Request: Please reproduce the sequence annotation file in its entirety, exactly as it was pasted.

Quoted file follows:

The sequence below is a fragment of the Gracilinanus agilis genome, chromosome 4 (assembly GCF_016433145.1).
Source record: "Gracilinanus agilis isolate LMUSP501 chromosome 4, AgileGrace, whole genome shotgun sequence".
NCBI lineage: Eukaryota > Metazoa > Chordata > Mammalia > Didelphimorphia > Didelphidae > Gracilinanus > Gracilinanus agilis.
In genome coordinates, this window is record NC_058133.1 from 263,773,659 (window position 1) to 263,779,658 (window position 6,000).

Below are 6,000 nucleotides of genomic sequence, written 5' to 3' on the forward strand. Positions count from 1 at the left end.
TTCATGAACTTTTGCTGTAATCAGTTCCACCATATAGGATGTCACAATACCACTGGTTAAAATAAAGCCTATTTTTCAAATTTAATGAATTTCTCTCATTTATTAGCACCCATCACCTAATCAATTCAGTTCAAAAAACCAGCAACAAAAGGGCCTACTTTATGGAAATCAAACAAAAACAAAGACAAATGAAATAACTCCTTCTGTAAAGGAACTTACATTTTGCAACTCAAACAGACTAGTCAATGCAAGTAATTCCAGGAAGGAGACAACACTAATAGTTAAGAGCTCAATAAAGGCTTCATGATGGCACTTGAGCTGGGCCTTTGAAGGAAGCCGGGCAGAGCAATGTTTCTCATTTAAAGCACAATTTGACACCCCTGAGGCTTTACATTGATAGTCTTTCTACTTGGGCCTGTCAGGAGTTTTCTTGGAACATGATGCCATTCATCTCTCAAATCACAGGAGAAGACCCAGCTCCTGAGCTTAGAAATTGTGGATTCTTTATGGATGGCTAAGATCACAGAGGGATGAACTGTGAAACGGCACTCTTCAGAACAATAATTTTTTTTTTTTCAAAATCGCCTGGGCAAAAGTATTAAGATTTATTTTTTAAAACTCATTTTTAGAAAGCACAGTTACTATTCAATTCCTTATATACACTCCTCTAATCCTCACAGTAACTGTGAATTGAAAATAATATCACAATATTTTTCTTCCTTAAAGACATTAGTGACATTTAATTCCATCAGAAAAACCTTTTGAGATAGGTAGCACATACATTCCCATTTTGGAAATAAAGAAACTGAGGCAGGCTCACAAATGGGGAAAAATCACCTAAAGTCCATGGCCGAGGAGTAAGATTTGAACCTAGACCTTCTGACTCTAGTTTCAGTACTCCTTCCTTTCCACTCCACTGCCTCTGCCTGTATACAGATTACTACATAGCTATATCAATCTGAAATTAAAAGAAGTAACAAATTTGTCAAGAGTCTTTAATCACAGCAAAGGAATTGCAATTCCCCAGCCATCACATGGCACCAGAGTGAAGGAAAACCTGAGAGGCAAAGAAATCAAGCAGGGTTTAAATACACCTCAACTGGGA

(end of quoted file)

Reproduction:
The sequence below is a fragment of the Gracilinanus agilis genome, chromosome 4 (assembly GCF_016433145.1).
Source record: "Gracilinanus agilis isolate LMUSP501 chromosome 4, AgileGrace, whole genome shotgun sequence".
NCBI lineage: Eukaryota > Metazoa > Chordata > Mammalia > Didelphimorphia > Didelphidae > Gracilinanus > Gracilinanus agilis.
In genome coordinates, this window is record NC_058133.1 from 263,773,659 (window position 1) to 263,779,658 (window position 6,000).

Below are 6,000 nucleotides of genomic sequence, written 5' to 3' on the forward strand. Positions count from 1 at the left end.
TTCATGAACTTTTGCTGTAATCAGTTCCACCATATAGGATGTCACAATACCACTGGTTAAAATAAAGCCTATTTTTCAAATTTAATGAATTTCTCTCATTTATTAGCACCCATCACCTAATCAATTCAGTTCAAAAAACCAGCAACAAAAGGGCCTACTTTATGGAAATCAAACAAAAACAAAGACAAATGAAATAACTCCTTCTGTAAAGGAACTTACATTTTGCAACTCAAACAGACTAGTCAATGCAAGTAATTCCAGGAAGGAGACAACACTAATAGTTAAGAGCTCAATAAAGGCTTCATGATGGCACTTGAGCTGGGCCTTTGAAGGAAGCCGGGCAGAGCAATGTTTCTCATTTAAAGCACAATTTGACACCCCTGAGGCTTTACATTGATAGTCTTTCTACTTGGGCCTGTCAGGAGTTTTCTTGGAACATGATGCCATTCATCTCTCAAATCACAGGAGAAGACCCAGCTCCTGAGCTTAGAAATTGTGGATTCTTTATGGATGGCTAAGATCACAGAGGGATGAACTGTGAAACGGCACTCTTCAGAACAATAATTTTTTTTTTTTCAAAATCGCCTGGGCAAAAGTATTAAGATTTATTTTTTAAAACTCATTTTTAGAAAGCACAGTTACTATTCAATTCCTTATATACACTCCTCTAATCCTCACAGTAACTGTGAATTGAAAATAATATCACAATATTTTTCTTCCTTAAAGACATTAGTGACATTTAATTCCATCAGAAAAACCTTTTGAGATAGGTAGCACATACATTCCCATTTTGGAAATAAAGAAACTGAGGCAGGCTCACAAATGGGGAAAAATCACCTAAAGTCCATGGCCGAGGAGTAAGATTTGAACCTAGACCTTCTGACTCTAGTTTCAGTACTCCTTCCTTTCCACTCCACTGCCTCTGCCTGTATACAGATTACTACATAGCTATATCAATCTGAAATTAAAAGAAGTAACAAATTTGTCAAGAGTCTTTAATCACAGCAAAGGAATTGCAATTCCCCAGCCATCACATGGCACCAGAGTGAAGGAAAACCTGAGAGGCAAAGAAATCAAGCAGGGTTTAAATACACCTCAACTGGGA